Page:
Political culture refers to the basic values, ideas, beliefs and political orientations by which countries, societies, and whole regions are guided. The underlying belief systems that shape cultures and societies and cause them to behave in certain, often distinct ways. The puzzle or query that chiefly concerns this author is why the United States (US) and its foreign policy have such a hard time understanding cultures and societies other than their own. This provocative book argues that the US needs to end its attitudes of superiority and condescension toward other nations and cultures and redirect its foreign policy accordingly. After an introduction that sets forth the main theoretical and conceptual arguments, the next chapters explore all the main areas of the world. The Conclusion pulls all these themes together, analyzes the common patterns that emerge, and suggests new directions for U.S foreign policy.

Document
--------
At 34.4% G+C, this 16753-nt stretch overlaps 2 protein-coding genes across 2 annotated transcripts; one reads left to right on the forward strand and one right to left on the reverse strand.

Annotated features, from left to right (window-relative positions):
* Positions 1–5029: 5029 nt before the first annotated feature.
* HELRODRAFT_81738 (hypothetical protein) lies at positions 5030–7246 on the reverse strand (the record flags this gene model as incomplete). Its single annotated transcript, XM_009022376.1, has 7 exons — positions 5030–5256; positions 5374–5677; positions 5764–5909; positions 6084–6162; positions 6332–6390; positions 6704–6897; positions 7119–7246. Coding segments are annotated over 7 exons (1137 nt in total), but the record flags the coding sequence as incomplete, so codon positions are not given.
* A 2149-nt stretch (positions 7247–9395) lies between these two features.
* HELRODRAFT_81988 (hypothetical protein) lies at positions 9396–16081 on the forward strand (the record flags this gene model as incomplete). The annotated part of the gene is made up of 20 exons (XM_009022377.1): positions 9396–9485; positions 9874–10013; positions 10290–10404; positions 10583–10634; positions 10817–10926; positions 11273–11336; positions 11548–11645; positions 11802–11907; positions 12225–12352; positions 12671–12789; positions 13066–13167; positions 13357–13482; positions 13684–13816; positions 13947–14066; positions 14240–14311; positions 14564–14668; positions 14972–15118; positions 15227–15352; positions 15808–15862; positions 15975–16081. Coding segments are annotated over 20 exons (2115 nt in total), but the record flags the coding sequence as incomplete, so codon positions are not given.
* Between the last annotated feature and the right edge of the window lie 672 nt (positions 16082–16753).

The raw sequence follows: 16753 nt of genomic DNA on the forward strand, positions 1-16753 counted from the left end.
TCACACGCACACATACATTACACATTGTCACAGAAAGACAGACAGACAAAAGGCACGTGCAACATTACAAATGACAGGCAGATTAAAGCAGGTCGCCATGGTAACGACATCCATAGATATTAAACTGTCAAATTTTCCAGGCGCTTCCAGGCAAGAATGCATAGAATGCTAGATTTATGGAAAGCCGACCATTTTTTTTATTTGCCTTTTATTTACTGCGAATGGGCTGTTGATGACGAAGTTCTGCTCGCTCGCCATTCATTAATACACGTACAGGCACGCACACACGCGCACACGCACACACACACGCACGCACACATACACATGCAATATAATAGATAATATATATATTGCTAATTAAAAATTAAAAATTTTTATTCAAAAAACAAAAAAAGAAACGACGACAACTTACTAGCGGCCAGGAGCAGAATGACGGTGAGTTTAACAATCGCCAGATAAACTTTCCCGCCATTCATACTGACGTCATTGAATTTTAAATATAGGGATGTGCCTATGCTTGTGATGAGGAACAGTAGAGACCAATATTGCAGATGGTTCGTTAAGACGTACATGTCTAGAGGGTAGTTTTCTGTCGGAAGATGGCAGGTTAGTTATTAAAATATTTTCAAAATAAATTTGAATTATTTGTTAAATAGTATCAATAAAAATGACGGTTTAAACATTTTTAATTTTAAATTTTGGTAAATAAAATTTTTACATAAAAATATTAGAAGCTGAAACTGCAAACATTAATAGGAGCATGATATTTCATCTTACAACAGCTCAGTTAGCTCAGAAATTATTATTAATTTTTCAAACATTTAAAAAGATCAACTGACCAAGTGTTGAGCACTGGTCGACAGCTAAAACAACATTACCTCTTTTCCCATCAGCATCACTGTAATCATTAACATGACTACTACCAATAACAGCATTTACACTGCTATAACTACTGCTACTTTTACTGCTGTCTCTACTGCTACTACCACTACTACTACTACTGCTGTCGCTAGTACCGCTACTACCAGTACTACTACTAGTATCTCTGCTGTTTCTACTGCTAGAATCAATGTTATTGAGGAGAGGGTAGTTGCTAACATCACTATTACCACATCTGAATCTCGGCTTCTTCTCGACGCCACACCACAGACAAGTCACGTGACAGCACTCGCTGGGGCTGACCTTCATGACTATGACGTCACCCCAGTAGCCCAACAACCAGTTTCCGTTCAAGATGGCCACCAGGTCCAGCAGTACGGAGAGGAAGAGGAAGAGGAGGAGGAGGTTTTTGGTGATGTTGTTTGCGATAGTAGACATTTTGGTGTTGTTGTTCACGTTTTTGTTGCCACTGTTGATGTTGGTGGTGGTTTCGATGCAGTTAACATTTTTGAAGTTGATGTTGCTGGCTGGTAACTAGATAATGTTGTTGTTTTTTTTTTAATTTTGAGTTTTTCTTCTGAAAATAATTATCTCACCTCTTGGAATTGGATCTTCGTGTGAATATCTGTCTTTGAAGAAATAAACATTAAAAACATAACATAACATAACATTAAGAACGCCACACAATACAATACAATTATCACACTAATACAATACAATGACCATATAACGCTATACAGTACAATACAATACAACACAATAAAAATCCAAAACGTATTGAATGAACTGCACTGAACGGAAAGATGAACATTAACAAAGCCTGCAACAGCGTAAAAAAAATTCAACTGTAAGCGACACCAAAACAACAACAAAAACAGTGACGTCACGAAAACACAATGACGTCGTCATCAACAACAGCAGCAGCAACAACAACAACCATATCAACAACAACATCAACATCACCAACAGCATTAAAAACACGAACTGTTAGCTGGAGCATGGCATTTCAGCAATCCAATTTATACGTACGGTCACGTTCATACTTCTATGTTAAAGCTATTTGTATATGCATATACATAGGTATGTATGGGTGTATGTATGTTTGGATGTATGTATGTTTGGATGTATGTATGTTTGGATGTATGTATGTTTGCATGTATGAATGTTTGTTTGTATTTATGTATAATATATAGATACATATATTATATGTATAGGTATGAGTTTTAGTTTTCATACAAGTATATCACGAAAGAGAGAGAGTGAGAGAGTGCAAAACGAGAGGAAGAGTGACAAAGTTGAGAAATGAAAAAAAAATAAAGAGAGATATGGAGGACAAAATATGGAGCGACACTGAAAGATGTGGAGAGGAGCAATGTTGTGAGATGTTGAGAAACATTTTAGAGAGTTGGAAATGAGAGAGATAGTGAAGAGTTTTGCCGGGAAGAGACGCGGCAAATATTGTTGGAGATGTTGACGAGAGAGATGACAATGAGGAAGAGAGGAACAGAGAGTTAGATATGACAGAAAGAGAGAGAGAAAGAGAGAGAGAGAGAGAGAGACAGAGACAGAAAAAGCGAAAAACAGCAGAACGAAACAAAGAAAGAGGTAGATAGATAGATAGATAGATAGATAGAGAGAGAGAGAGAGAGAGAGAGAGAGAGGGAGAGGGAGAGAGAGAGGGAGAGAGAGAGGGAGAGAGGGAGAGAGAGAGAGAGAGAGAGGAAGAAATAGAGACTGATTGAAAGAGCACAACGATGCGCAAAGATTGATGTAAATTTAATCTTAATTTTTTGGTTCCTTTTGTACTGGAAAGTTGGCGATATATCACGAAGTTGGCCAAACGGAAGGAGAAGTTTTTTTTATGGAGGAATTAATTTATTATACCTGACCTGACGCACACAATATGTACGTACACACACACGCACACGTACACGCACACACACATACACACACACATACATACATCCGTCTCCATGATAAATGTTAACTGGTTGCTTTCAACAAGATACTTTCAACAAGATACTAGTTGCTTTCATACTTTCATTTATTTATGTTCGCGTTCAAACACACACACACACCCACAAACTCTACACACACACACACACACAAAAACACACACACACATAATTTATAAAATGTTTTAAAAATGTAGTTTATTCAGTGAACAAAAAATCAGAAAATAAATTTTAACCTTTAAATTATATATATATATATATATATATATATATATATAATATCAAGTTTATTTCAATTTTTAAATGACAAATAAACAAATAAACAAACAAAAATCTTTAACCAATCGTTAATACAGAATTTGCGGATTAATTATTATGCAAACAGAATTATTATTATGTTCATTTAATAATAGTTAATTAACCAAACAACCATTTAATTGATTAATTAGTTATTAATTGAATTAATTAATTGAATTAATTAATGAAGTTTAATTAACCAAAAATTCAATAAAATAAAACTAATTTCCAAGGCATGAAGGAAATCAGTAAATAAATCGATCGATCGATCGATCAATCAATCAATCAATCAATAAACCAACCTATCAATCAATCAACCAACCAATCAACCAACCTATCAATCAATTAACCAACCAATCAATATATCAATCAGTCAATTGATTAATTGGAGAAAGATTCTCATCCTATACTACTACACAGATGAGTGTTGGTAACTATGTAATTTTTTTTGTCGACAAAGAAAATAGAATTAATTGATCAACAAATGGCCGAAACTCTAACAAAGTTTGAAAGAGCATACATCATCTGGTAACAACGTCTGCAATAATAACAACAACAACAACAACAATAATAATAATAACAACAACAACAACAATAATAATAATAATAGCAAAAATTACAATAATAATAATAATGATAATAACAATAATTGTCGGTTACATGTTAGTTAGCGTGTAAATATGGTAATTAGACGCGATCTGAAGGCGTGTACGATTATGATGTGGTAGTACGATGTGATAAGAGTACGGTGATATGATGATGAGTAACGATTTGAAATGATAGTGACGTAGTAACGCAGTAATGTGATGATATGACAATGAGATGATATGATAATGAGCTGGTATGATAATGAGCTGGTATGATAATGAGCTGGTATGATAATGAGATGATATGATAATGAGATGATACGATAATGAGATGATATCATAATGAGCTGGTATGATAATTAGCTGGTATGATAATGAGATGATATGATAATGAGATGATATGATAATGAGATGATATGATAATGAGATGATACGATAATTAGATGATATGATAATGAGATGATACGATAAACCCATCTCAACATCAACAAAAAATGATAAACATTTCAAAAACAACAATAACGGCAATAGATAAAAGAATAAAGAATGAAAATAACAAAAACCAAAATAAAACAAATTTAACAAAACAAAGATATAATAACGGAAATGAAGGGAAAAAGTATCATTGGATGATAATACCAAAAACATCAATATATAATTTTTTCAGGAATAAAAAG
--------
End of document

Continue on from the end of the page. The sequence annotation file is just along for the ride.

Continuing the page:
’Professor WiardaÂ´s book illuminates how American foreign policy has become culture blind, failing to understand the major civilisational differences in the world today. Understanding international relations today implies going beyond a state centrered focus, economic development theory and a naÃ¯ve belief in the possibility in global democracy.’ Jan-Erik Lane, University of Freiburg im Breisgau, Germany ’Wiarda has delivered again! Another insightful, clearly-written contribution. Scholars, policy-makers, and, particularly, students will find in this book a fascinating narrative showing that political culture must be added, indeed, emphasized, in the nexus among international relations theory, policy, and action. A must read.’ Phil Kelly, Emporia State University, USA ’At a time when the Arab Spring has brought into question again the viability of rapid or peaceful transitions to democracy, one of the leading comparativists of our time provides a must-read culturally motivated assessment of the American democracy promotion agenda. His engaging writing style and global perspective will appeal to academics and non-academics alike.’ Esther Skelley Jordan, Georgia Institute of Technology, USA